Studying weather patterns and medium- and long-term forecasting requires examining multiple systems interacting with each other in the Earth climate system. The weather we experience occurs in the troposphere, and the atmosphere producing this weather responds to multiple things including land-sea contrasts, radiative and non-radiative (e.g., sensible and latent heat) fluxes, and other forcings. However, weather patterns, especially during the late fall through early spring months, can also be influenced by changes in the atmosphere from above – i.e., by changes in the circulation of the stratosphere. One of these changes come from alterations in the stratospheric polar vortex. In fact, the two layers (troposphere and stratosphere) actually “talk” to each other and thus can be considered coupled.
A main focus of the Applied Climate Dynamics Research Group is on extratropical stratosphere – troposphere coupling (i.e., coupling that happens poleward of about 35°N). At these latitudes, the troposphere talks to the stratosphere via vertical Rossby wave propagation. These waves can be planetary-scale longwaves (e.g., those that form because of air flow over mountains and because of land-sea contrast) or sometimes shorter waves (e.g., extratropical cyclones). In either case, once these waves move into parts of the lower and middle stratosphere, they will eventually break and deposit heat and momentum that they carry with them into the stratosphere, thus dynamically changing the circulation in the stratosphere. As the stratospheric circulation begins to be changed, these changes are then communicated downward through the column and can then impact the circulation in the troposphere (i.e., alter the strength and position of the jet stream). Because this communication occurs only during the (extended) cold season, using the stratosphere as a way to advance predictions of tropospheric weather is a real move forward to improve winter weather forecasts across the middle and high latitudes.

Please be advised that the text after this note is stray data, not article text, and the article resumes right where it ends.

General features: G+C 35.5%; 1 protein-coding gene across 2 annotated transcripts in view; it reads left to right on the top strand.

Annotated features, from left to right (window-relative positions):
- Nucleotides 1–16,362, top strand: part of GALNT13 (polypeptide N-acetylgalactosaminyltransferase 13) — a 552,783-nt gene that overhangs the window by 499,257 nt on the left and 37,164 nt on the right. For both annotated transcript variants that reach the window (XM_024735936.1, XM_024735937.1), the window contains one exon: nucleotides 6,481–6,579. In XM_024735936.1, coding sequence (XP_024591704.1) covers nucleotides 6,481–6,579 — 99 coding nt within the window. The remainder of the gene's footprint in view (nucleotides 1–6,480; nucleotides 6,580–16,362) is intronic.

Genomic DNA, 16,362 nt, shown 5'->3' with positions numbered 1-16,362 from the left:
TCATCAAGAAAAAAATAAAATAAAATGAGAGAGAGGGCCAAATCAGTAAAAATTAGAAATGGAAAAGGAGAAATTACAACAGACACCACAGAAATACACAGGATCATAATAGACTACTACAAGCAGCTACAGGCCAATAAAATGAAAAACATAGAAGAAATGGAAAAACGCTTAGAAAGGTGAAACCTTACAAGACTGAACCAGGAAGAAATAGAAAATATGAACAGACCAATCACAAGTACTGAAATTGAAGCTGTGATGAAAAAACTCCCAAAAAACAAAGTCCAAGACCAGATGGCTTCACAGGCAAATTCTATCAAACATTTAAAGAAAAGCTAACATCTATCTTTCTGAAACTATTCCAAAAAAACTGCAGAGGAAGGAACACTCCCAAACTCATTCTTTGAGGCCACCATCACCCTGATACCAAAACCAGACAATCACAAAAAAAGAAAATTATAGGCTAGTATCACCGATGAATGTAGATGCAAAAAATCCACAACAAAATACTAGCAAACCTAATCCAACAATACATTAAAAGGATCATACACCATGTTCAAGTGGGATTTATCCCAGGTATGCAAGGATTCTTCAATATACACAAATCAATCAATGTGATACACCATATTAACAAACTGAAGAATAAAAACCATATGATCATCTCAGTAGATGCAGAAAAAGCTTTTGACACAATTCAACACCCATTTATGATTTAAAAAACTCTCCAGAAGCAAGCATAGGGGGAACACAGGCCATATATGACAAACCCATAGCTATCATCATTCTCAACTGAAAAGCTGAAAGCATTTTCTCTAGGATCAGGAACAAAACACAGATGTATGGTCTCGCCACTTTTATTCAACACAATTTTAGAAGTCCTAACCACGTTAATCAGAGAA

In the Applied Climate Dynamics Research Group, we study multiple facets of stratosphere – troposphere coupling, its utility in extending wintertime subseasonal-to-seasonal forecast skill, and also evaluating how well models resolve these dynamical connections. Some specific projects and interests in the groups include:
- Forecast skill of sudden stratospheric warming events (i.e., complete breakdowns of the polar vortex) in operational subseasonal prediction systems.
- Building statistical models for subseasonal prediction of temperature, precipitation, and the strength of the jet stream using tropical and extratropical predictors.
- Evaluating the role that the stratospheric polar vortex plays when coupled with different phases of tropical convection.
- Changes in strength and mean position of the Northern Hemisphere polar vortex under future climate change.
- Dynamics of vertical wave propagating waves and their sensitivity to background tropospheric and stratospheric conditions.
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